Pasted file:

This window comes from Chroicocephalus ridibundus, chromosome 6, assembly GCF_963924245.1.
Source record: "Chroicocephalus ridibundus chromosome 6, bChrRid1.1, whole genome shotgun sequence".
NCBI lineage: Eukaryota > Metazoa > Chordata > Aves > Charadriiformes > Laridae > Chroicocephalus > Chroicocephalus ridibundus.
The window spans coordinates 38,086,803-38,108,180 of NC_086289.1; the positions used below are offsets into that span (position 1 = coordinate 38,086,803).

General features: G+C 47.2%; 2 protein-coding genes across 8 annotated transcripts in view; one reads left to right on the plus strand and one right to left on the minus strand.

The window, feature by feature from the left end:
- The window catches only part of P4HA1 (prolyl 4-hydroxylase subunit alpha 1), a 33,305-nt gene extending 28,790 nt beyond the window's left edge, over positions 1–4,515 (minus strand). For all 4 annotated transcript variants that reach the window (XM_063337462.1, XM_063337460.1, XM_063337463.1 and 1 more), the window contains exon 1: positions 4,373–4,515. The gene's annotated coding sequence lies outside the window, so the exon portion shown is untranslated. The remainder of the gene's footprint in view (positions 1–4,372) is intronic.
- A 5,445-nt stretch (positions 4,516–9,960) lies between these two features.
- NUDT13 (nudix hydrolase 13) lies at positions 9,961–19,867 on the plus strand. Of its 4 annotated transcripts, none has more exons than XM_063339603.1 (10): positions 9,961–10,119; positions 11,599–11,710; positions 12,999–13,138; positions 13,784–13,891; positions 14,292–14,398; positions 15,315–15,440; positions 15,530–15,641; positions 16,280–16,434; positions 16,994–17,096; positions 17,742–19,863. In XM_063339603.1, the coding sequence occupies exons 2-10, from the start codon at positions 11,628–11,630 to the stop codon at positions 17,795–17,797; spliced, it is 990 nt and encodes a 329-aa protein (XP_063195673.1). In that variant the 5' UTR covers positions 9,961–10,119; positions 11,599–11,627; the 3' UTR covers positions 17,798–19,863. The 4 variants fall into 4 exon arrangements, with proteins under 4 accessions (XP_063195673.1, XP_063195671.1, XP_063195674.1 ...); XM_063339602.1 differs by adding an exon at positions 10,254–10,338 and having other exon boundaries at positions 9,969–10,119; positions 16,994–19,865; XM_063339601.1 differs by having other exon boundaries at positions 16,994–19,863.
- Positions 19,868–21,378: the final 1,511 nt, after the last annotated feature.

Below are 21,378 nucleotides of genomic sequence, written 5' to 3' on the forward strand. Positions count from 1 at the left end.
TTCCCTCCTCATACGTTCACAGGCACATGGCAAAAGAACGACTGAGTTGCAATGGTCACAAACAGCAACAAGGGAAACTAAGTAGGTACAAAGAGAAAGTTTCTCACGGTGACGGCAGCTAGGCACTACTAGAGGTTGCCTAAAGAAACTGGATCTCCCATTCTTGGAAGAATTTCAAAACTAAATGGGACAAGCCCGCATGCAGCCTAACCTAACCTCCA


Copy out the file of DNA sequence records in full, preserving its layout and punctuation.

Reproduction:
This window comes from Chroicocephalus ridibundus, chromosome 6, assembly GCF_963924245.1.
Source record: "Chroicocephalus ridibundus chromosome 6, bChrRid1.1, whole genome shotgun sequence".
NCBI lineage: Eukaryota > Metazoa > Chordata > Aves > Charadriiformes > Laridae > Chroicocephalus > Chroicocephalus ridibundus.
The window spans coordinates 38,086,803-38,108,180 of NC_086289.1; the positions used below are offsets into that span (position 1 = coordinate 38,086,803).

General features: G+C 47.2%; 2 protein-coding genes across 8 annotated transcripts in view; one reads left to right on the plus strand and one right to left on the minus strand.

The window, feature by feature from the left end:
- The window catches only part of P4HA1 (prolyl 4-hydroxylase subunit alpha 1), a 33,305-nt gene extending 28,790 nt beyond the window's left edge, over positions 1–4,515 (minus strand). For all 4 annotated transcript variants that reach the window (XM_063337462.1, XM_063337460.1, XM_063337463.1 and 1 more), the window contains exon 1: positions 4,373–4,515. The gene's annotated coding sequence lies outside the window, so the exon portion shown is untranslated. The remainder of the gene's footprint in view (positions 1–4,372) is intronic.
- A 5,445-nt stretch (positions 4,516–9,960) lies between these two features.
- NUDT13 (nudix hydrolase 13) lies at positions 9,961–19,867 on the plus strand. Of its 4 annotated transcripts, none has more exons than XM_063339603.1 (10): positions 9,961–10,119; positions 11,599–11,710; positions 12,999–13,138; positions 13,784–13,891; positions 14,292–14,398; positions 15,315–15,440; positions 15,530–15,641; positions 16,280–16,434; positions 16,994–17,096; positions 17,742–19,863. In XM_063339603.1, the coding sequence occupies exons 2-10, from the start codon at positions 11,628–11,630 to the stop codon at positions 17,795–17,797; spliced, it is 990 nt and encodes a 329-aa protein (XP_063195673.1). In that variant the 5' UTR covers positions 9,961–10,119; positions 11,599–11,627; the 3' UTR covers positions 17,798–19,863. The 4 variants fall into 4 exon arrangements, with proteins under 4 accessions (XP_063195673.1, XP_063195671.1, XP_063195674.1 ...); XM_063339602.1 differs by adding an exon at positions 10,254–10,338 and having other exon boundaries at positions 9,969–10,119; positions 16,994–19,865; XM_063339601.1 differs by having other exon boundaries at positions 16,994–19,863.
- Positions 19,868–21,378: the final 1,511 nt, after the last annotated feature.

Below are 21,378 nucleotides of genomic sequence, written 5' to 3' on the forward strand. Positions count from 1 at the left end.
TTCCCTCCTCATACGTTCACAGGCACATGGCAAAAGAACGACTGAGTTGCAATGGTCACAAACAGCAACAAGGGAAACTAAGTAGGTACAAAGAGAAAGTTTCTCACGGTGACGGCAGCTAGGCACTACTAGAGGTTGCCTAAAGAAACTGGATCTCCCATTCTTGGAAGAATTTCAAAACTAAATGGGACAAGCCCGCATGCAGCCTAACCTAACCTCCA